One of the most unlikely of pop stars was Shelley Fabares, who parlayed her role on The Donna Reed Show into a #1 record!
Shelley had been acting since she was 3 and made her first television appearance at age 10. Four years later she was tapped to play Mary Stone, Donna Reed’s daughter on the long-running sitcom. Producers of the show noticed the success Ricky Nelson of The Adventures of Ozzie and Harriet was having on the record charts. What they didn’t notice was that Ricky had genuine musical talent, with a big band leader for a father and a singer for mother.
Ms. Fabares and her TV-sibling, Paul Petersen, were quickly rushed into a recording studio. Petersen went enthusiastically, even continuing to record for Motown (!) after The Donna Reed Show ended. Shelley was much more reluctant. She felt she couldn’t sing, but the show’s producers gave her a choice: record or be replaced as Donna’s daughter. So, Shelley recorded.
The initial result was a #1 record in 1962 that surprised everyone – “Johnny Angel.” The success led to Shelley releasing an album, “Shelley!” that also sold well. Later the same year, she released a second album, “The Things We Did Last Summer,” which included two more songs that had chart success: “Johnny Loves me” and the title track for the LP.
Just one year later, Shelley left the show in search of other acting opportunities. She co-starred in not one, but 3 Elvis Presley movies (Girl Happy, Spinout and Clambake) and one Beach Party knock-off, Ride the Wild Surf.
She is also known for playing Craig Nelson’s girlfriend/wife on the long-running Coach. She has been married to Mike Farrell (M*A*S*H) since 1984.
While she never returned to the recording studio, “Johnny Angel” has become one of the best-remembered songs from that era and her albums are still available on CD and digital download.
In 1952, 19-year old Lloyd Price was just another poor kid in New Orleans who dreamed of making it big. His mother owned a sandwich shop where Lloyd liked to hang out and play the piano. He had been working up a little song that combined a phrase one of the DJs at the local R&B radio station used (“Lawdy, Miss Clawdy”). He had recently broken up with his girlfriend, so that went into the lyrics as well.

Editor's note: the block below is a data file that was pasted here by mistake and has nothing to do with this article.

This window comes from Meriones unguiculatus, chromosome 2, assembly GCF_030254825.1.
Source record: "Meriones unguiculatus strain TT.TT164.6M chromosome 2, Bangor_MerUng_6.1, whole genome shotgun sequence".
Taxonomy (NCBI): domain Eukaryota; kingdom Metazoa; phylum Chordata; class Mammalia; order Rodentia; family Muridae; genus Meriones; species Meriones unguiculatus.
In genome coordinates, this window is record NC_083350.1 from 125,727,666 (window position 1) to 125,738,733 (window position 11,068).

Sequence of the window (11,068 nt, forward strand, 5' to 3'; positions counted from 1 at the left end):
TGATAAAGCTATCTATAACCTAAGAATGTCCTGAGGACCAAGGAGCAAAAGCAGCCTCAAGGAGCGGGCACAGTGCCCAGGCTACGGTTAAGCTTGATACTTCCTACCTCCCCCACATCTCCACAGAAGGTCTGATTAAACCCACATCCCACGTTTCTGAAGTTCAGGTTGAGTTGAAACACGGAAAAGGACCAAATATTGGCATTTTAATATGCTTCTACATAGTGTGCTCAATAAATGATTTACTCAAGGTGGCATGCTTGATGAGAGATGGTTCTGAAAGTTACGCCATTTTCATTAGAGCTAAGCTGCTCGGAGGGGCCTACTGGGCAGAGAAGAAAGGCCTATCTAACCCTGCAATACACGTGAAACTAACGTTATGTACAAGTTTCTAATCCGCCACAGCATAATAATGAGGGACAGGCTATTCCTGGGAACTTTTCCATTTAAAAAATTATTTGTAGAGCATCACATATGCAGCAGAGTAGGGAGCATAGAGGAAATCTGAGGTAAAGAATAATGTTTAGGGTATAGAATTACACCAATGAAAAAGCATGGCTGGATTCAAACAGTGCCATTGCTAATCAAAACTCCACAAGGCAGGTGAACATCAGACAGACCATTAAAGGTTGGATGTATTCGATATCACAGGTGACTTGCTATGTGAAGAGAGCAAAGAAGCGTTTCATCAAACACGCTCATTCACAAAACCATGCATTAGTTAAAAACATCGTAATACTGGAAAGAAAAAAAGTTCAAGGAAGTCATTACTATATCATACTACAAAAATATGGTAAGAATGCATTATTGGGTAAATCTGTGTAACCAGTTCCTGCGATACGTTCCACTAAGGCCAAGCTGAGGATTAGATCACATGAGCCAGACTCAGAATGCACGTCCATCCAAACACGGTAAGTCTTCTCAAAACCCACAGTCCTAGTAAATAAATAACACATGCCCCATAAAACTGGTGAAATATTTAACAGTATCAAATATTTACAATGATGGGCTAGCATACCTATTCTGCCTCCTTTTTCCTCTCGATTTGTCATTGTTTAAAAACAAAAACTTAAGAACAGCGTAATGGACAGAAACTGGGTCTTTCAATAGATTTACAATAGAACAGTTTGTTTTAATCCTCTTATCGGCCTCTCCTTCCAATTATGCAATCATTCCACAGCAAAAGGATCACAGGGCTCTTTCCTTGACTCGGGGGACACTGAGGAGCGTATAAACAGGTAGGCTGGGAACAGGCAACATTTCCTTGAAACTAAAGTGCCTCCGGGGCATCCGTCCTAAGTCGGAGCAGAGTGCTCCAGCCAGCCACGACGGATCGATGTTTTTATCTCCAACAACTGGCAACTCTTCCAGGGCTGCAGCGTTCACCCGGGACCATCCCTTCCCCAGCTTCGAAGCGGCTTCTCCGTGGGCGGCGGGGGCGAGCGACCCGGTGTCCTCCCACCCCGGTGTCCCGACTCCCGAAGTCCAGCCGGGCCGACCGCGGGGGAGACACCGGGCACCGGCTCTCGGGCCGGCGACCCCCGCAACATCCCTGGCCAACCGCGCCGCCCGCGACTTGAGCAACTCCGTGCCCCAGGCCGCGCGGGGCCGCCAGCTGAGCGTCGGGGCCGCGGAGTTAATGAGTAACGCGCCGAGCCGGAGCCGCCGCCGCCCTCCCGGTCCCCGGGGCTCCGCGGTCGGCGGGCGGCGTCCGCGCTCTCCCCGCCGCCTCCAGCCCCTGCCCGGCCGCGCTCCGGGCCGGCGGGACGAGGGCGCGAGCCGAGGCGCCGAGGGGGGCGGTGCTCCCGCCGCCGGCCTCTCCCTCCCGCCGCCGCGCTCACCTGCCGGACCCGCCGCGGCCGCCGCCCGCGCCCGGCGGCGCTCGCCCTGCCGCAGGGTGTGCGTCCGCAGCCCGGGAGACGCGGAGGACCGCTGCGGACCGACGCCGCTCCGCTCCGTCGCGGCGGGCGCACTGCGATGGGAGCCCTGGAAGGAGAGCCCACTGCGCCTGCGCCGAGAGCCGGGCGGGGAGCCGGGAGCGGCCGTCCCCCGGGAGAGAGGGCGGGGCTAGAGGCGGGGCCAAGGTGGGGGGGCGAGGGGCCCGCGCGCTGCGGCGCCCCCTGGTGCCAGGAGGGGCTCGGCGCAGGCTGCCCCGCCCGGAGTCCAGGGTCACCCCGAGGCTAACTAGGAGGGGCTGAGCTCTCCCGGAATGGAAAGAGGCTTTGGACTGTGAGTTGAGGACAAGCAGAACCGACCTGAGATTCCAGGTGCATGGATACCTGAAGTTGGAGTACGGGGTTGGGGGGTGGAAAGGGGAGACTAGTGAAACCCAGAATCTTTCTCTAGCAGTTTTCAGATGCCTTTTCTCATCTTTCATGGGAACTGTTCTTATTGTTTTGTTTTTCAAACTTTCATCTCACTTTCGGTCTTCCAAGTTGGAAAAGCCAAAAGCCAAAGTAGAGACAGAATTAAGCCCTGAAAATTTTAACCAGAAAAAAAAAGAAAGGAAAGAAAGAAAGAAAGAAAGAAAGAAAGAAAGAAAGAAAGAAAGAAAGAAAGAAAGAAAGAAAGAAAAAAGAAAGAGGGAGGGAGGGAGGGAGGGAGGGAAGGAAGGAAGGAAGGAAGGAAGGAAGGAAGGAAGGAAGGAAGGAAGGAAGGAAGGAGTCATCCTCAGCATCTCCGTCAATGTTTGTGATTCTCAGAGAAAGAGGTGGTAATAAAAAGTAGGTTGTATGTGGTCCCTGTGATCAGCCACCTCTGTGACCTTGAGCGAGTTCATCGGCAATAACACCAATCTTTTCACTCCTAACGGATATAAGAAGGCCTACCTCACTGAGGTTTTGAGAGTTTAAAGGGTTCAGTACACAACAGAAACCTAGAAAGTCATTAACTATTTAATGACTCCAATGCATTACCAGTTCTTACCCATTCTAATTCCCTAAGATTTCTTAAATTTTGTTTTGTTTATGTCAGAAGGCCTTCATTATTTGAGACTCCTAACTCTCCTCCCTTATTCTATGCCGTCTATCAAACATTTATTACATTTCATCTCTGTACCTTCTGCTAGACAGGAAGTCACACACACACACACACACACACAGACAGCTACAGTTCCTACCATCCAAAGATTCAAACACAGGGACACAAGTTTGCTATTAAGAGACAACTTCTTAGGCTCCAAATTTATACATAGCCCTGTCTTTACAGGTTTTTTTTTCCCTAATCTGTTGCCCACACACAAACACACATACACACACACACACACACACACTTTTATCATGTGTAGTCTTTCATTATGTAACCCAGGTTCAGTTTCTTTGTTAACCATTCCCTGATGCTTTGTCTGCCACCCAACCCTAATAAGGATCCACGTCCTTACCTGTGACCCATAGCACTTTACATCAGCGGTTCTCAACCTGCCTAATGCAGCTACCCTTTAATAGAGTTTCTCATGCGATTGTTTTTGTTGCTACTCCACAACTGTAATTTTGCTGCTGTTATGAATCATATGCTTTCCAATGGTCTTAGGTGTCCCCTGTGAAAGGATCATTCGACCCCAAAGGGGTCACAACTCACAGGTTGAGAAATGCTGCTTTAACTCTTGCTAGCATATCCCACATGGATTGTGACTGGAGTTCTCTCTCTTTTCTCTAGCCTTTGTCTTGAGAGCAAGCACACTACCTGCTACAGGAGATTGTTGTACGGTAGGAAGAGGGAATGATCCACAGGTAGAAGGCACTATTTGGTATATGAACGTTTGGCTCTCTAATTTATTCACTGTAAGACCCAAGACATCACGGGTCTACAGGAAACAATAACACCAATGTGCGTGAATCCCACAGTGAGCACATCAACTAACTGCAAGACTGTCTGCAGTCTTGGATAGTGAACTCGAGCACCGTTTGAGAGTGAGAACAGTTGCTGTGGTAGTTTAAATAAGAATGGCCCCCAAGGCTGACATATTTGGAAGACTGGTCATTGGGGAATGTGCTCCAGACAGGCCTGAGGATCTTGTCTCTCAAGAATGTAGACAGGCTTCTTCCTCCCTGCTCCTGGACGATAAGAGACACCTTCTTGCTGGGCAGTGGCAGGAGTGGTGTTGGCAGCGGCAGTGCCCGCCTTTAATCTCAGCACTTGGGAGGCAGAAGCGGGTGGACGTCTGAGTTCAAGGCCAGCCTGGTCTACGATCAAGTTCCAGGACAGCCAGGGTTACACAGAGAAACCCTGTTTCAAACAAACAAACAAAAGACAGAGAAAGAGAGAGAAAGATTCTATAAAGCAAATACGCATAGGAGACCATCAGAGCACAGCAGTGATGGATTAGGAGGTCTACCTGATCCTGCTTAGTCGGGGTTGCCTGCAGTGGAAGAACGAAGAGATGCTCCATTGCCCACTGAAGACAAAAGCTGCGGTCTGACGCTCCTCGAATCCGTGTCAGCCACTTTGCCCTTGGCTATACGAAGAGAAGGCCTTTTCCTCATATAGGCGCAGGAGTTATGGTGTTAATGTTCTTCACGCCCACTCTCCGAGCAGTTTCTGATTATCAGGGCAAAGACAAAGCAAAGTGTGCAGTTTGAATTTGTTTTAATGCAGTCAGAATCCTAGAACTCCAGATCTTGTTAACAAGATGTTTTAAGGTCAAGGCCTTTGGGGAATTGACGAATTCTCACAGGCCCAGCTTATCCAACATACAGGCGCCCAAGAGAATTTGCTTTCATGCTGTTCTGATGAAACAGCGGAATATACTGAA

He was playing his little song in the restaurant one day when one of the customers came up and asked if he’d like to record the song. The man was local band leader Dave Bartholomew. It seemed L.A. record label owner, Artie Rupp, was in the Crescent City looking for local talent to add to his label, Specialty Records.
Lloyd, of course, jumped at the chance and met Bartholomew and Rupp at a local recording studio a few days later. There was only one problem. Price had only composed one verse for the song. Told he’d have to do better, he composed a second verse on the spot. Then, he was asked what song he might have for the record’s B-side. Price had nothing. So, he and the musicians improvised a song they eventually called “Mailman Blues.”
Lloyd never even heard a playback of his songs that day. Instead, a few weeks later, he was helping father replace a septic tank at the family home when he first heard his record being played by the same local DJ who had originated the Lawdy Miss Clawdy phrase!
The song rocketed to #1 on the R&B charts and is cited as one of the first black songs that crossed over to a white audience and helped launch rock ‘n’ roll. Price went on to a long successful career that included multiple Top 10 hits including “Stagger Lee,” “Personality” and many more.
One other interesting note. The day that Price recorded “Lawdy Miss Clawdy,” the session piano player was another local musician who had already had a taste of national success – a young New Orleans singer/songwriter named Fats Domino.